05:09 GMT05 July 2020
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    The dark web just got darker. New research into the hidden services available on Tor, which is free software that enables anonymous communication, has found that the majority of websites relate to criminal activities.

    "The results suggest that the most common uses for websites on Tor hidden services are criminal, including drugs, illicit finances and pornography involving violence, children and animals," according to Professor Thomas Rid and PhD student Daniel Moore from Kings College London.

    The academics harvested data from Tor in order to analyze the content as part of an essay and research project "Cryptopolitik and the Darknet", which has been published in 'Survival', a journal from the International Institute for Strategic Studies.

    The dark net or dark web is an area of the Internet that exists beneath the radar of standard search engines like Google. Rid and Moore discovered that 57 percent of the material on the dark web was illicit. 

    Its existence within cyberspace causes constant concern for governments and authorities as being an area ridden with criminals and people with extremist views.

    The dark web ranges from social media sites to secretive corners of encrypted cyberspace. Encryption is a way of keeping date secure; a secret key or password is needed in order to decrypt it.

    It's also how Internet, communications and businesses store personal information.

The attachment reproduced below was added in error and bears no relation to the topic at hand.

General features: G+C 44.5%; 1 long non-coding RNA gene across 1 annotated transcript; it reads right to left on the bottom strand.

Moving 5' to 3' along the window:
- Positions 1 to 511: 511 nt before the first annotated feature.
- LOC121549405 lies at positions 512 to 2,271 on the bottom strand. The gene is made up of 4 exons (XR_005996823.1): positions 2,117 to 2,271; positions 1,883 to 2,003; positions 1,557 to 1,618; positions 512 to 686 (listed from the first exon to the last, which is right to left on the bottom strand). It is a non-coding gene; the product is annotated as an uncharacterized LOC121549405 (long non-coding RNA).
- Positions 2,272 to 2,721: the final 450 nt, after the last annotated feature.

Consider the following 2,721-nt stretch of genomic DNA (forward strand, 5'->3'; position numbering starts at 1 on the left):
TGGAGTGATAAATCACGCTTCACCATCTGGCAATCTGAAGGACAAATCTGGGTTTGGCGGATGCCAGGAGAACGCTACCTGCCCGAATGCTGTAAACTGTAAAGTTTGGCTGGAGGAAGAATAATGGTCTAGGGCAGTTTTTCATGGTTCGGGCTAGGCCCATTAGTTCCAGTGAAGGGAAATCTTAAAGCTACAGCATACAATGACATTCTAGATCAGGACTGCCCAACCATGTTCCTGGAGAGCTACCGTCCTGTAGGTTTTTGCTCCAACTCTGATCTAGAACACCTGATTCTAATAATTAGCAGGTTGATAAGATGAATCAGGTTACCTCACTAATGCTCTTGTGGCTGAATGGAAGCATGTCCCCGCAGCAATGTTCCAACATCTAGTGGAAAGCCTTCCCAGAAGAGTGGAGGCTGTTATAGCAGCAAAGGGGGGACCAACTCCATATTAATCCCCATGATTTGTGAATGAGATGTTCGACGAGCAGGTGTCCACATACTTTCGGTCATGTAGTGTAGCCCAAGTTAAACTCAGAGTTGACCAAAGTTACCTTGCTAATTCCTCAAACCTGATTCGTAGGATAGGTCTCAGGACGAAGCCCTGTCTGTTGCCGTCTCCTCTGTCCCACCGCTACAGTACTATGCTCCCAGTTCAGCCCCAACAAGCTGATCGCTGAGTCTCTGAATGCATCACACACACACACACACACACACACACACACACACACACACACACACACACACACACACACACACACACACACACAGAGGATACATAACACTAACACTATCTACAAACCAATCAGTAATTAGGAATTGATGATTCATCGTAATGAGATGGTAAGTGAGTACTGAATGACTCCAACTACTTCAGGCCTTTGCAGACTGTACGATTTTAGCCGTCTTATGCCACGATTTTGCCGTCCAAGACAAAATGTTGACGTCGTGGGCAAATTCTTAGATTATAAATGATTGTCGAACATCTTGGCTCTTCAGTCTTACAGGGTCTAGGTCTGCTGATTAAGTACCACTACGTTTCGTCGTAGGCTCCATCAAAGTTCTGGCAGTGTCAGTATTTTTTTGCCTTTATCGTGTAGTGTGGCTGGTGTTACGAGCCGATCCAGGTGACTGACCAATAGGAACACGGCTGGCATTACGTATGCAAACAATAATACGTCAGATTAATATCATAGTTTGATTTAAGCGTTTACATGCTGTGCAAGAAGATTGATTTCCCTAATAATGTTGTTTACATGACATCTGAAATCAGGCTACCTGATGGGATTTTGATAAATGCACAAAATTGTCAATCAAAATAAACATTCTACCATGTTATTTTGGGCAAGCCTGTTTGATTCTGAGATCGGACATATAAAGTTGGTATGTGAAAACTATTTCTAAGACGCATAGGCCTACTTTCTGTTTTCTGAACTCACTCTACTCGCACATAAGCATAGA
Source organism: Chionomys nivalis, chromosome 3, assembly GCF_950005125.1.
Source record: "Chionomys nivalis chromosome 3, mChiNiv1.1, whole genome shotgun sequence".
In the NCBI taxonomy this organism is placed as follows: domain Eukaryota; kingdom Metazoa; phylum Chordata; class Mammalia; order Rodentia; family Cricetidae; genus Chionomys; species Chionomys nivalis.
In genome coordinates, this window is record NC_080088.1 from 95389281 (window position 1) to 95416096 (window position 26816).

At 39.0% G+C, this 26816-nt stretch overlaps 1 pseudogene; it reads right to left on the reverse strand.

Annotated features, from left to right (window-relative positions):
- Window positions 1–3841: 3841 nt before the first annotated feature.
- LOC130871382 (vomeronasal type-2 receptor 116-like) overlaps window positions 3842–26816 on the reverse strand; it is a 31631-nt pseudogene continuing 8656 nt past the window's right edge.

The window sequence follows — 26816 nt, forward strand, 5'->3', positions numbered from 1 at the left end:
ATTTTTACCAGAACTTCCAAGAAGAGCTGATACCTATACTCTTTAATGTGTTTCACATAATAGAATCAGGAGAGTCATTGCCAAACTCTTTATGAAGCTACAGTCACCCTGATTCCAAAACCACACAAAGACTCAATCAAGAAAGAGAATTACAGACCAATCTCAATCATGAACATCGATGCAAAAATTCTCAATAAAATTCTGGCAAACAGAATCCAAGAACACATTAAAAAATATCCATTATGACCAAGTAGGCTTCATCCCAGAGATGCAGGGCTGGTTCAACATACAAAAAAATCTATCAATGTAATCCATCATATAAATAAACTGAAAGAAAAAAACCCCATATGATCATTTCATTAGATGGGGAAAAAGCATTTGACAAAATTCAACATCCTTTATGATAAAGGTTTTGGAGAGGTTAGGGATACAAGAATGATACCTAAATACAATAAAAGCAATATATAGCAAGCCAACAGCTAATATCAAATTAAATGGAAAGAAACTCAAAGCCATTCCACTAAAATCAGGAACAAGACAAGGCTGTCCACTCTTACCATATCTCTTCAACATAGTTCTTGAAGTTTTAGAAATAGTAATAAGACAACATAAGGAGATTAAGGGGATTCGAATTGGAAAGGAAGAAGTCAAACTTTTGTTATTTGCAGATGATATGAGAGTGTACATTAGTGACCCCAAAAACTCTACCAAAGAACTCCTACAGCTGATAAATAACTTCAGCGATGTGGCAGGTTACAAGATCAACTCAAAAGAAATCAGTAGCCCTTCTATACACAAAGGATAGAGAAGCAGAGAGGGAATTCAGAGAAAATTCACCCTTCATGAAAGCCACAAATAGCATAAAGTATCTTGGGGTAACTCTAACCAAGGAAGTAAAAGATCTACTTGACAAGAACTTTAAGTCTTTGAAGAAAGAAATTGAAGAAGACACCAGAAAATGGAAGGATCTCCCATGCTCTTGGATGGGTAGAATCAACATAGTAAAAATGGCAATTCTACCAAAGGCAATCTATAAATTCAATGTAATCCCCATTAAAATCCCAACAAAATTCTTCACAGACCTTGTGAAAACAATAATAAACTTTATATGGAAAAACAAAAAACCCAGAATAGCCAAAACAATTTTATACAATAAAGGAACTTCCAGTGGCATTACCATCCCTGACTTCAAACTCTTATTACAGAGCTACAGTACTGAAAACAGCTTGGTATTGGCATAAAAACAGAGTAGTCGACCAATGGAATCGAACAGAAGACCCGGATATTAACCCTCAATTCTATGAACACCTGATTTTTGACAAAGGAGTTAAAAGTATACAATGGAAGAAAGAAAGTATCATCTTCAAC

The British government want to pass a law to make it possible to request a warrant to force companies to allow agencies and authorities access to private encrypted data to catch potential terrorists.

    Dubbed the Snoopers' Charter, the Investigatory Powers Bill will force Internet Service Providers (ISPs) to store information on every website visited by a potential terror suspect for a year, allowing security agencies to intercept and bulk collect swathes of private communications data. If passed, the Bill risks compromising everyone's right to privacy.

    According to an abstract written by Moore and Rid, ahead of the publication of their essay on the dark web: "Encryption policy is becoming a crucial test of the values of liberal democracy in the twenty-first century.

    "The trigger is a dilemma: the power of ciphers protects citizens when they read, bank and shop online — and the power of ciphers protects foreign spies, terrorists and criminals when they pry, plot and steal. Encryption bears directly on today's two top threats, militant extremism and computer-network breaches — yet it enables prosperity and privacy," the abstract states.

    The academics ask whether "the state limit and regulate the fast-growing use of cryptography?" and "if so, how?"

    Mariarosaria Taddeo, computer ethics expert at Oxford University recently explained to Sputnik that encryption "is the most efficient way of ensuring privacy."

    "It's a tool to protect your rights as citizens, yet also for criminals to hide. The government needs to strike a balance," Taddeo told Sputnik.

    The academics behind research project "Cryptopolitik and the Darknet" hope to "introduce some new perspective that is somewhat moderate" to the debate on encryption, according to Motherboard.

    "We wanted to introduce a more nuanced discussion and stake out the middle ground between those two extremes," Moore told the publication.

    However, according to Taddeo, if the debate is to get serious "the UK, Europe and the US need to be involved."

    "There is a real need for a debate on encryption and there is a need for a debate on mass surveillance to ensure security," Taddeo told Sputnik.

    The British government want sweeping powers to decrypt communications. The debate of encryption, continues.


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